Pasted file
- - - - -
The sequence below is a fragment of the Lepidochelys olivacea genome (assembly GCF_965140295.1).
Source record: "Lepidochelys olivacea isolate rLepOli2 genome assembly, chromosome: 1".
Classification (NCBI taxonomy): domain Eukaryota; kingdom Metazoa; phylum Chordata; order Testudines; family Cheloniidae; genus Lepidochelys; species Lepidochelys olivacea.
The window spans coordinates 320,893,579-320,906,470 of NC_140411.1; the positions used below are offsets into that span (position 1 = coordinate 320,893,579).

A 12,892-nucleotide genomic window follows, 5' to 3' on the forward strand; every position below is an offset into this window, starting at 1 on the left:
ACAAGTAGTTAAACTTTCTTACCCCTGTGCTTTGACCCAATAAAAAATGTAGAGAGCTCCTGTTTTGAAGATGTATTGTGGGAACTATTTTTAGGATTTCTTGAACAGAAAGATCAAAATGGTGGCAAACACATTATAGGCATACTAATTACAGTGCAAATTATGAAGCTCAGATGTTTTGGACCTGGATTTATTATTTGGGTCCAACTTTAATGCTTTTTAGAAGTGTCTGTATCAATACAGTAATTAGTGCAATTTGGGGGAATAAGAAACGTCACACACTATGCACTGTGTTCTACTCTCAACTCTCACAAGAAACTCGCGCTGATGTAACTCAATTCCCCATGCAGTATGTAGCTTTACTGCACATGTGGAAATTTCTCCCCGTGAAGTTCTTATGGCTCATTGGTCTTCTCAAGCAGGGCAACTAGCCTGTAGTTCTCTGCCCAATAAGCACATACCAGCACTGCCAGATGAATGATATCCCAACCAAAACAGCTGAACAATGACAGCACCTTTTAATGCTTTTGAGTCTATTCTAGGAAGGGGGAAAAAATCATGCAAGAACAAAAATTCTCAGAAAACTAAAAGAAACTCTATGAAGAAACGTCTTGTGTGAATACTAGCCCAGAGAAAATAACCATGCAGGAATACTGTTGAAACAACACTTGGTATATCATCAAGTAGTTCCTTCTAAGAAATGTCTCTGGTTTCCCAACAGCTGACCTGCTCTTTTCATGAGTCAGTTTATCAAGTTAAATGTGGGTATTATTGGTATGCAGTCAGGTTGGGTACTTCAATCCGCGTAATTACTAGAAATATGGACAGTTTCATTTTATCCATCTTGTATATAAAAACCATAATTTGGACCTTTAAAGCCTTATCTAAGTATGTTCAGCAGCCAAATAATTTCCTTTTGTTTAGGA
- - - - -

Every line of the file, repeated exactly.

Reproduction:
The sequence below is a fragment of the Lepidochelys olivacea genome (assembly GCF_965140295.1).
Source record: "Lepidochelys olivacea isolate rLepOli2 genome assembly, chromosome: 1".
Classification (NCBI taxonomy): domain Eukaryota; kingdom Metazoa; phylum Chordata; order Testudines; family Cheloniidae; genus Lepidochelys; species Lepidochelys olivacea.
The window spans coordinates 320,893,579-320,906,470 of NC_140411.1; the positions used below are offsets into that span (position 1 = coordinate 320,893,579).

A 12,892-nucleotide genomic window follows, 5' to 3' on the forward strand; every position below is an offset into this window, starting at 1 on the left:
ACAAGTAGTTAAACTTTCTTACCCCTGTGCTTTGACCCAATAAAAAATGTAGAGAGCTCCTGTTTTGAAGATGTATTGTGGGAACTATTTTTAGGATTTCTTGAACAGAAAGATCAAAATGGTGGCAAACACATTATAGGCATACTAATTACAGTGCAAATTATGAAGCTCAGATGTTTTGGACCTGGATTTATTATTTGGGTCCAACTTTAATGCTTTTTAGAAGTGTCTGTATCAATACAGTAATTAGTGCAATTTGGGGGAATAAGAAACGTCACACACTATGCACTGTGTTCTACTCTCAACTCTCACAAGAAACTCGCGCTGATGTAACTCAATTCCCCATGCAGTATGTAGCTTTACTGCACATGTGGAAATTTCTCCCCGTGAAGTTCTTATGGCTCATTGGTCTTCTCAAGCAGGGCAACTAGCCTGTAGTTCTCTGCCCAATAAGCACATACCAGCACTGCCAGATGAATGATATCCCAACCAAAACAGCTGAACAATGACAGCACCTTTTAATGCTTTTGAGTCTATTCTAGGAAGGGGGAAAAAATCATGCAAGAACAAAAATTCTCAGAAAACTAAAAGAAACTCTATGAAGAAACGTCTTGTGTGAATACTAGCCCAGAGAAAATAACCATGCAGGAATACTGTTGAAACAACACTTGGTATATCATCAAGTAGTTCCTTCTAAGAAATGTCTCTGGTTTCCCAACAGCTGACCTGCTCTTTTCATGAGTCAGTTTATCAAGTTAAATGTGGGTATTATTGGTATGCAGTCAGGTTGGGTACTTCAATCCGCGTAATTACTAGAAATATGGACAGTTTCATTTTATCCATCTTGTATATAAAAACCATAATTTGGACCTTTAAAGCCTTATCTAAGTATGTTCAGCAGCCAAATAATTTCCTTTTGTTTAGGA